Best Animated Movie. Unlike 2009, 2010 featured a bumper crop in this category. I’d give top honors to Toy Story 3, which had more exciting action and adventure than anything in the preceding category. But the quirky Fantastic Mr. Fox was also excellent, if a little offbeat. I also liked The Princess and the Frog quite a bit. But in addition to those films, I’d also recommend Megamind, Despicable Me, and How to Train Your Dragon as being well worth your time.

Best Comedy. I’m always hard-pressed to label any comedy “good,” much less recommend it as worth seeing. But I really, really liked a little-seen movie called City Island, starring Andy Garcia as an ordinary, blue-collar guy — a prison guard no less — who starts taking acting lessons on the sly. His wife thinks he’s having an affair; his teenage kids are complete mysteries to him; and then he inexplicably volunteers to take an ex-convict into his home. The plot clicks along very nicely, and I just enjoyed the heck out of it. The few other comedies I saw were wretched and don’t deserve a mention.

Best Documentary. I’ll go with the Johnny Depp-narrated When You’re Strange, which is about the short, strange career of the rock band The Doors. Nipping at its heels are the space documentary Hubble 3D (narrated by Leonardo DiCaprio, I believe), and nature documentary Oceans (narrated by Pierce Brosnan).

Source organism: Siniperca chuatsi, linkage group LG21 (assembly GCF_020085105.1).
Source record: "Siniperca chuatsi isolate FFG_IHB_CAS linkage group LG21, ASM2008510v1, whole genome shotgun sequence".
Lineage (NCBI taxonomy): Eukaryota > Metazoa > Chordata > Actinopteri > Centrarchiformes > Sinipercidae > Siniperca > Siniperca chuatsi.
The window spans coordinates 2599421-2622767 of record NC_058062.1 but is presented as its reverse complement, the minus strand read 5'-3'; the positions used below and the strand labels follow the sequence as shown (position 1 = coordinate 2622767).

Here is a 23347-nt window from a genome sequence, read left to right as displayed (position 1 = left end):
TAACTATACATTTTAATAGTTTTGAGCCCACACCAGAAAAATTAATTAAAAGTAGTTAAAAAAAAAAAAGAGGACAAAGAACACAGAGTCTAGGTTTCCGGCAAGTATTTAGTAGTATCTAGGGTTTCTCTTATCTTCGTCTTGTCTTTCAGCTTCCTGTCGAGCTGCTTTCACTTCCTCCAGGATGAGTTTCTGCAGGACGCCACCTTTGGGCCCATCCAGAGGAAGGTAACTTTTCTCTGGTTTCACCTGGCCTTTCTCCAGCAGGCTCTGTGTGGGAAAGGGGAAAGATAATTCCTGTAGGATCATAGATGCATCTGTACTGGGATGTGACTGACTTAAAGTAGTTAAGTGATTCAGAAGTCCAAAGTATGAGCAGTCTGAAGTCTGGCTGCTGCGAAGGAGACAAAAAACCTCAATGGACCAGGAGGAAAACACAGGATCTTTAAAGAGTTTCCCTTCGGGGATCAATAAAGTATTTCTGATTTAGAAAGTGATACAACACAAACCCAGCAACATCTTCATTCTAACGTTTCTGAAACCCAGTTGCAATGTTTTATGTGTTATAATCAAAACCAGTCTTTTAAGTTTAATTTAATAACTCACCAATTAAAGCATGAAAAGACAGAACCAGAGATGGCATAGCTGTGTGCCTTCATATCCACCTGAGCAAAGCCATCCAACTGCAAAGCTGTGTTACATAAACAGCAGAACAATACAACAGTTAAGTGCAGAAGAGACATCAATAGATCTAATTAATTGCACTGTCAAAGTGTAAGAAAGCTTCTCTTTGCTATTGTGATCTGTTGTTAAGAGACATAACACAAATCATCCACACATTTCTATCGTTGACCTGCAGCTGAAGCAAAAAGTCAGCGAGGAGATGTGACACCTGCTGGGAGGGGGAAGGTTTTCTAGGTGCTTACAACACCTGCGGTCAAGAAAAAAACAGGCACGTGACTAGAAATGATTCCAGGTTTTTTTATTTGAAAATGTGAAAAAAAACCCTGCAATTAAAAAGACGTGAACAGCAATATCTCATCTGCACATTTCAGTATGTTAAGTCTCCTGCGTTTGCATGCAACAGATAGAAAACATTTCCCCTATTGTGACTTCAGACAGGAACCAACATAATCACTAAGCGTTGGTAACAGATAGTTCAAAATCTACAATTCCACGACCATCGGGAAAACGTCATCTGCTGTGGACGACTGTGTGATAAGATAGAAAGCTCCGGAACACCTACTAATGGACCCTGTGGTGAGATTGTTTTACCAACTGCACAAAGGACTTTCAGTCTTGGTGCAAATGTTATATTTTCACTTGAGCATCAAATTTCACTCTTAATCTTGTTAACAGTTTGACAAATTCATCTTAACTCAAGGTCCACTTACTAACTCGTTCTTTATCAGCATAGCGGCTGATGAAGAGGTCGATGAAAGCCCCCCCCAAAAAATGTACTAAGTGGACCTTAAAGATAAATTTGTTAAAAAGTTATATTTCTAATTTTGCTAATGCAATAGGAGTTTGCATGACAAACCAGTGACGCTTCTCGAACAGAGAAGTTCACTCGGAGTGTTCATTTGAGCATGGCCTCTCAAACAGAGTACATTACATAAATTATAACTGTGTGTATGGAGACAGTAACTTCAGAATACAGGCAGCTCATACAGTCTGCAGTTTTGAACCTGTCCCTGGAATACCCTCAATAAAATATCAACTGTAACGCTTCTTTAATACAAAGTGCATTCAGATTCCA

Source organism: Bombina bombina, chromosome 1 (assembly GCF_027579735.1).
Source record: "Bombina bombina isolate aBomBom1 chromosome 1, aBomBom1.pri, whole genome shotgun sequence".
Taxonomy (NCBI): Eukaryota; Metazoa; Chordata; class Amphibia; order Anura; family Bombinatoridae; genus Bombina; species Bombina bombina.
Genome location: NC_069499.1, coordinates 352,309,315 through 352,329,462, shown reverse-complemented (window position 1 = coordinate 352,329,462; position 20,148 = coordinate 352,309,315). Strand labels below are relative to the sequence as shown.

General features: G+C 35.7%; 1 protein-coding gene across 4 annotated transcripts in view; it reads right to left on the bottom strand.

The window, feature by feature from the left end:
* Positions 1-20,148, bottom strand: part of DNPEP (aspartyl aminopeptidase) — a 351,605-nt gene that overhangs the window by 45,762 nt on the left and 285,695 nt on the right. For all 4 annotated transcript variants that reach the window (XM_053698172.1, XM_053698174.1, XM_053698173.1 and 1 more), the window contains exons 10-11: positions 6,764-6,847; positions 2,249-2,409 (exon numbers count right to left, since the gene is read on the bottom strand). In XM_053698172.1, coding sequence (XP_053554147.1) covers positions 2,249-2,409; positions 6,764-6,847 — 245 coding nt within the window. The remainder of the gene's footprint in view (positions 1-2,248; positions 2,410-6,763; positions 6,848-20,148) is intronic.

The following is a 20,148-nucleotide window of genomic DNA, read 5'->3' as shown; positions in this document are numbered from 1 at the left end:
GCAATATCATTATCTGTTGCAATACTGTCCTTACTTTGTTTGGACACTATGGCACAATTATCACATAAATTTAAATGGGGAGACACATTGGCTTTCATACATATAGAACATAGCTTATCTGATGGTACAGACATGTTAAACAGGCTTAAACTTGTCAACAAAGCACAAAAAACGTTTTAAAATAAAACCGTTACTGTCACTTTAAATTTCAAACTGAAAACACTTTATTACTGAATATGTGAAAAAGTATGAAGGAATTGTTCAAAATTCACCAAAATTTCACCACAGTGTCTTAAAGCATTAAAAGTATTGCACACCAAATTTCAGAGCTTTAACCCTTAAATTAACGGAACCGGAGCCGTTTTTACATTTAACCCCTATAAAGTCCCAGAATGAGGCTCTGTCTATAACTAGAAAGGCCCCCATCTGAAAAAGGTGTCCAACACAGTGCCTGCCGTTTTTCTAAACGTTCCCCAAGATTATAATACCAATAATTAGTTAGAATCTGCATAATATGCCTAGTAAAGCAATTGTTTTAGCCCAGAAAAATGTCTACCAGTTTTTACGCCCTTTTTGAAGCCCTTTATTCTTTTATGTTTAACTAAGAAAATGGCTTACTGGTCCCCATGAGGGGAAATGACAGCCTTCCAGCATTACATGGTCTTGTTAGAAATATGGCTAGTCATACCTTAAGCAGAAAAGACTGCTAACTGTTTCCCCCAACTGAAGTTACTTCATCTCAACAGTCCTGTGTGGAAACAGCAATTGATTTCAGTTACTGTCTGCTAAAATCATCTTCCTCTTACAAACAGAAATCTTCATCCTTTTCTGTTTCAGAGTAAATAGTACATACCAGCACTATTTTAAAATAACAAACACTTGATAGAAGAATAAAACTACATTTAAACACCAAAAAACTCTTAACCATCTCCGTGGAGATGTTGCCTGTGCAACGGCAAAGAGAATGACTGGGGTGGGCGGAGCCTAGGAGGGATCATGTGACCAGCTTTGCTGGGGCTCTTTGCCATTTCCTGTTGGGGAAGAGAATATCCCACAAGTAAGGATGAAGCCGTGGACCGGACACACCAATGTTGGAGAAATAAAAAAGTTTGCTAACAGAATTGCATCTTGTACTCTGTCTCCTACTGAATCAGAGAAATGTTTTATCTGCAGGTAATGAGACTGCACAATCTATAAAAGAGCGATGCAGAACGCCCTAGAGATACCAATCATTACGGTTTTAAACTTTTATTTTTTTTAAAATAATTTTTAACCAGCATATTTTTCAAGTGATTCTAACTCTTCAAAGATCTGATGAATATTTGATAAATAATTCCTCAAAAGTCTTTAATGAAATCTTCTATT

Best Drama. Lots of strong contenders in this category this year. Maybe it’s just because I saw it very recently, but I’ll pick The Fighter, starring Mark Wahlberg, Christian Bale, and Amy Adams. It’s just a solid boxing movie with an underdog hero you can’t help rooting for. Too cliched for your taste? I understand. Turn the clock back and go with An Education, a dark tale about a bright but naive British girl on the verge of womanhood who gets seduced by a sleazy cad. Or stay closer to home with the even darker Winter’s Bone, about a courageous teenage girl (Jennifer Lawrence, in her breakout performance) who has to stand up to her seriously dangerous, meth-cooking relatives in the Missouri Ozarks if she wants to save her family’s farm. One last honorable mention: I really liked The Young Victoria. You don’t have to be an Anglophile to empathize with a spirited young woman born into the straitjacket of royalty.

Best Foreign Film. I would like to pick The Concert, a moving melodrama about a blacklisted Soviet music conductor who schemes his way into a comeback concert. I really enjoyed it at the time. But it did resort to an unpleasant Jewish stereotype to get a cheap laugh once or twice, and I have a hard time recommending it unreservedly. I also really enjoyed Kisses, an Irish movie about a couple of poor kids with bad home situations who decide to empty their piggy banks and run away from home. Honorable mention to the Italian movie Mid-August Lunch, which is a short, sweet little movie about a basically decent guy who is strapped for cash and agrees to take in a few elderly women for the weekend while their own children go away on holiday.